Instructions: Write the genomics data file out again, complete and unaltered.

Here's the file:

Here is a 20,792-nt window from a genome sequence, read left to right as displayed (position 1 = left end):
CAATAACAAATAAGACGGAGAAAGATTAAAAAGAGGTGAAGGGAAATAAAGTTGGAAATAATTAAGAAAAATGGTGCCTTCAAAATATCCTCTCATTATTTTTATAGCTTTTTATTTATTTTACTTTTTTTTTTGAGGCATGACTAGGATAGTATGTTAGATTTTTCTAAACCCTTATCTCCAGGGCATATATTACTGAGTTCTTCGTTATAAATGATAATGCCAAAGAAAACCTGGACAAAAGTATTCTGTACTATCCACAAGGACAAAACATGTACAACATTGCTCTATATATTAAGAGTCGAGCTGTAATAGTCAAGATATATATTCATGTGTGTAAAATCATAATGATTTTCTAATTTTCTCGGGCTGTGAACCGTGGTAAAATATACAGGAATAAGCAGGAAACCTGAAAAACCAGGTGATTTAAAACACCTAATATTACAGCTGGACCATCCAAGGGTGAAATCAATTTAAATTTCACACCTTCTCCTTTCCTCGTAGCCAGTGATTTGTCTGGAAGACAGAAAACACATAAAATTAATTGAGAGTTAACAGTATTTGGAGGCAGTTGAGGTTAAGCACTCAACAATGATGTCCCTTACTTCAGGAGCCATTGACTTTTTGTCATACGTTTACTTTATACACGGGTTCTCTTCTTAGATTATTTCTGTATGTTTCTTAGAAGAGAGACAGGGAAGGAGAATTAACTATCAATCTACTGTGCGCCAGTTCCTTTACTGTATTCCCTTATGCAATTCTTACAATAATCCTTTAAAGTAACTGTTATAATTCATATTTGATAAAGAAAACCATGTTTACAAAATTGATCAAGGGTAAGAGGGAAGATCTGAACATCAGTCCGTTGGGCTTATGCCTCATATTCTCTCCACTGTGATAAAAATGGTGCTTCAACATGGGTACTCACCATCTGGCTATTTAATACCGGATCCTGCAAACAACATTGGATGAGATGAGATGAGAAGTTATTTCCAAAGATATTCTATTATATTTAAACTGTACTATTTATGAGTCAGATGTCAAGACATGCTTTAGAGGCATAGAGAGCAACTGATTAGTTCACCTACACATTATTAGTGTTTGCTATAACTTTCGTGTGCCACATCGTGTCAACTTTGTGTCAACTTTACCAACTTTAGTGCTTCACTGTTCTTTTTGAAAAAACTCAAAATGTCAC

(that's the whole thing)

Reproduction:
Here is a 20,792-nt window from a genome sequence, read left to right as displayed (position 1 = left end):
CAATAACAAATAAGACGGAGAAAGATTAAAAAGAGGTGAAGGGAAATAAAGTTGGAAATAATTAAGAAAAATGGTGCCTTCAAAATATCCTCTCATTATTTTTATAGCTTTTTATTTATTTTACTTTTTTTTTTGAGGCATGACTAGGATAGTATGTTAGATTTTTCTAAACCCTTATCTCCAGGGCATATATTACTGAGTTCTTCGTTATAAATGATAATGCCAAAGAAAACCTGGACAAAAGTATTCTGTACTATCCACAAGGACAAAACATGTACAACATTGCTCTATATATTAAGAGTCGAGCTGTAATAGTCAAGATATATATTCATGTGTGTAAAATCATAATGATTTTCTAATTTTCTCGGGCTGTGAACCGTGGTAAAATATACAGGAATAAGCAGGAAACCTGAAAAACCAGGTGATTTAAAACACCTAATATTACAGCTGGACCATCCAAGGGTGAAATCAATTTAAATTTCACACCTTCTCCTTTCCTCGTAGCCAGTGATTTGTCTGGAAGACAGAAAACACATAAAATTAATTGAGAGTTAACAGTATTTGGAGGCAGTTGAGGTTAAGCACTCAACAATGATGTCCCTTACTTCAGGAGCCATTGACTTTTTGTCATACGTTTACTTTATACACGGGTTCTCTTCTTAGATTATTTCTGTATGTTTCTTAGAAGAGAGACAGGGAAGGAGAATTAACTATCAATCTACTGTGCGCCAGTTCCTTTACTGTATTCCCTTATGCAATTCTTACAATAATCCTTTAAAGTAACTGTTATAATTCATATTTGATAAAGAAAACCATGTTTACAAAATTGATCAAGGGTAAGAGGGAAGATCTGAACATCAGTCCGTTGGGCTTATGCCTCATATTCTCTCCACTGTGATAAAAATGGTGCTTCAACATGGGTACTCACCATCTGGCTATTTAATACCGGATCCTGCAAACAACATTGGATGAGATGAGATGAGAAGTTATTTCCAAAGATATTCTATTATATTTAAACTGTACTATTTATGAGTCAGATGTCAAGACATGCTTTAGAGGCATAGAGAGCAACTGATTAGTTCACCTACACATTATTAGTGTTTGCTATAACTTTCGTGTGCCACATCGTGTCAACTTTGTGTCAACTTTACCAACTTTAGTGCTTCACTGTTCTTTTTGAAAAAACTCAAAATGTCAC